Create a free profile to get unlimited access to exclusive videos, breaking news, sweepstakes, and more!
Is That a Bird in Dennis Nilsen’s Cell? A Look Into Animals Behind Bars
The chirping of a bird is audible as serial killer Dennis Nilsen rambles on in his newly released audio tapes. Are pets allowed in prison?
Serial killer Dennis Nilsen isn’t the only one talking on recordings he made in prison, played for the first time publicly in Netflix’s documentary “Memories Of A Murderer: The Nilsen Tapes.” One can clearly hear the chirps of a bird as he talks about his grisly case.
Nilsen, whom Netflix refers to as “Britain’s most notorious serial killer” killed 15 people from 1978 to 1983. During his five-year killing spree, he often targeted young men who lived on the outskirts of society. He’d lure them back to his home and strangle them, then dispose of their bodies under the floorboards of his home and later in his toilet or a bonfire in the backyard.
While his method of killing people was unusually cruel, he apparently was always kind to birds. His mother told the United Kingdom's The Press and Journal last year that he'd nurse injured birds back to health when he was a child.
His love for birds continued at maximum security prison HMP Full Sutton near York when he was allowed to keep two as pets, as a result of good behavior, tabloid Scottish Sun reported in 2020. In fact, he had two pet budgies, named Hamish and Tweetles, the Mirror reported in January.
He wasn’t the only inmate with birds in his cell.
There was convicted murderer Robert Franklin Stroud, known as the "Birdman of Alcatraz,” who became famous for his study of birds behind bars. From 1920 to 1942, while at Leavenworth Penitentiary in Kansas, he bred and raised canaries and other birds. He studied bird diseases and became a renowned researcher, according to Brittanica. “Stroud’s Digest on the Diseases of Birds,” published in 1943, is considered important work in ornithology. He continued his research at Alcatraz but was banned from further publication.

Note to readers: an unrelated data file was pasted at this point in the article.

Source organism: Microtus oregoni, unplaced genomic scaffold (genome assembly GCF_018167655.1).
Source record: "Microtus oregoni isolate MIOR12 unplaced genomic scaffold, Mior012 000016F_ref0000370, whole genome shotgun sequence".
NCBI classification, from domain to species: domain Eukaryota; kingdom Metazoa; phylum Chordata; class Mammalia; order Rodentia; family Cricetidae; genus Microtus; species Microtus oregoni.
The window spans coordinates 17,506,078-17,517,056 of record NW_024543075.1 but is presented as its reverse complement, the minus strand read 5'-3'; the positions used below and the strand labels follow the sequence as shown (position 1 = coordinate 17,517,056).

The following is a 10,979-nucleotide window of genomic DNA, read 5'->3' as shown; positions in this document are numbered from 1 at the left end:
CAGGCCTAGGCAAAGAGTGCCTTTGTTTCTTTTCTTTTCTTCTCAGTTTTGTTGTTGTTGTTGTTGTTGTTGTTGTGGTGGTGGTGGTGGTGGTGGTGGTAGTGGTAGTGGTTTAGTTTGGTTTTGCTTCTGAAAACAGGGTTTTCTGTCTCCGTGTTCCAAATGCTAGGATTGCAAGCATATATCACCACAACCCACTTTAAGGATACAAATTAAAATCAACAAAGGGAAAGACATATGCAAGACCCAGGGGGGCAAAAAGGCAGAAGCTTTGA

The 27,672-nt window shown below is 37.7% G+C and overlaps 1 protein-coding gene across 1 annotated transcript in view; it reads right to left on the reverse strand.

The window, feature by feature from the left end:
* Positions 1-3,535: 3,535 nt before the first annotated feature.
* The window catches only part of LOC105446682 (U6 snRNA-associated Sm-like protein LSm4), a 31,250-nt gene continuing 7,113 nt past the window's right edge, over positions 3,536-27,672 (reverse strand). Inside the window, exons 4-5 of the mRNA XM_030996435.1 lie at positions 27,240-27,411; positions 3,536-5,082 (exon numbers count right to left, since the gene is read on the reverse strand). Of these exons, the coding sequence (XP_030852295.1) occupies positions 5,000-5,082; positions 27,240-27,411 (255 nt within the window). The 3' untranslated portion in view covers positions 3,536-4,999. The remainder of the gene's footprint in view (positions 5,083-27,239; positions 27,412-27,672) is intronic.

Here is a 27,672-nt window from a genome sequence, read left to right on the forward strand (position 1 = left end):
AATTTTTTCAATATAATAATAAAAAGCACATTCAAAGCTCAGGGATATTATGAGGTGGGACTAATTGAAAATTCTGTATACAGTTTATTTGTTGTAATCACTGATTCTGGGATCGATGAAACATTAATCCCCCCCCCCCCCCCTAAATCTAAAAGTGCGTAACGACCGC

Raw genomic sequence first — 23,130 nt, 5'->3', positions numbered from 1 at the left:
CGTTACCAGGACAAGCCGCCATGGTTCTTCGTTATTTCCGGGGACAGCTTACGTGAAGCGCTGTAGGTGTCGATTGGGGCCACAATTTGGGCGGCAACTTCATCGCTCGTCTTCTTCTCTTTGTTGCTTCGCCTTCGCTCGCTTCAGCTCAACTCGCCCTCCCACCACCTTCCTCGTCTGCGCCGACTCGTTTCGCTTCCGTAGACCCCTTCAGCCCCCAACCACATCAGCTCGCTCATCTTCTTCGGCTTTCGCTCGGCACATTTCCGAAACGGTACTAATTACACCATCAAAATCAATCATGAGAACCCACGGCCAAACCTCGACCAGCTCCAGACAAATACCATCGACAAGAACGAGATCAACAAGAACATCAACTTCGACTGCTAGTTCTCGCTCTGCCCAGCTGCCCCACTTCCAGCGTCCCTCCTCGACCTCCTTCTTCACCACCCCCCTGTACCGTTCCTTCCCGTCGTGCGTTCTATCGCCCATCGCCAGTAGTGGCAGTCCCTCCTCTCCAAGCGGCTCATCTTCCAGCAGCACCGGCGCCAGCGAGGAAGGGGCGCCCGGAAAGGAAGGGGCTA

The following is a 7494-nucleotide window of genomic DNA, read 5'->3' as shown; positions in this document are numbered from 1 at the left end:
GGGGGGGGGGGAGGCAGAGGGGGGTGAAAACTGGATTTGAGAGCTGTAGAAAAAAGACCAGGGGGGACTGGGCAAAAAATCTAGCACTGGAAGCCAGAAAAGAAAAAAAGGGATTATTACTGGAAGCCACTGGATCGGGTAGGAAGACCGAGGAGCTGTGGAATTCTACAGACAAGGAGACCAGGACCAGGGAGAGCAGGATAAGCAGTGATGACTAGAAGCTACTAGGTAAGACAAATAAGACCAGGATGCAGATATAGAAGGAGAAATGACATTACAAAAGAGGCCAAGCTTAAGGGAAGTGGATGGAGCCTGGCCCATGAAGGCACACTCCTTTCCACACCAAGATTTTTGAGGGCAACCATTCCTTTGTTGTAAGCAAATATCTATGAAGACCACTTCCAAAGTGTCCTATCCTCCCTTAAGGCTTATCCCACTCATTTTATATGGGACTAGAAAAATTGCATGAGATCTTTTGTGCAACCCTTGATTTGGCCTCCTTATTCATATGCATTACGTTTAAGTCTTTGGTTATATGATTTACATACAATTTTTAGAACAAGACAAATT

Donald Murphy, a spokesperson for the Federal Bureau of Prisons told Oxygen.com that the Bureau of Prisons does not allow "inmate companions or pets."
However, they noted that they do facilitate dog training programs through partnerships with community organizations. There are currently 22 dog training programs in operation across the Bureau of Prisons. They span across 14 different states.
"In these programs, inmates serve as dog handlers and are responsible for the dog’s training, socialization and up to 24 hours of caretaking," Murphy told Oxygen.com. "The dog training programs have a positive impact on the social climate of the institutions and continue to be a popular program recommended by inmates."
He added that "the dog programs provide inmates with the opportunity to give back to society, gain new skills, and feel a sense of pride and personal accomplishment."
Florida Department of Corrections-approved TAILS program gave applicable inmates dogs on a temporary basis to train them, ABC News reported in 2019. Many of the dogs were rescued were at risk of being euthanized after they were victims of dog-fighting and abuse. Inmates who charged with violent or animal-related crimes are not eligible and getting time with a dog is a reward for good behavior.
Cats are also temporary cellmates with some inmates at some select prisons.
The Animal Protection League launched the FORWARD program at Pendleton Correctional Facility in 2015 which allows inmates to take care of shelter cats that were in danger of being euthanized. CNN covered a similar program based out of Washington state in 2012.
Inmate Joey Walter and his cellmate Joseph Contreras got to keep a cat named Princess Natalie in their cell around the clock as a result of good behavior; the clip noted that only non-violent offenders were able to take care of cats with behavioral issues. The goal is to rehabilitate both the inmates and the cats; the inmates work on the cats’ issues to make them more prepared for a forever home.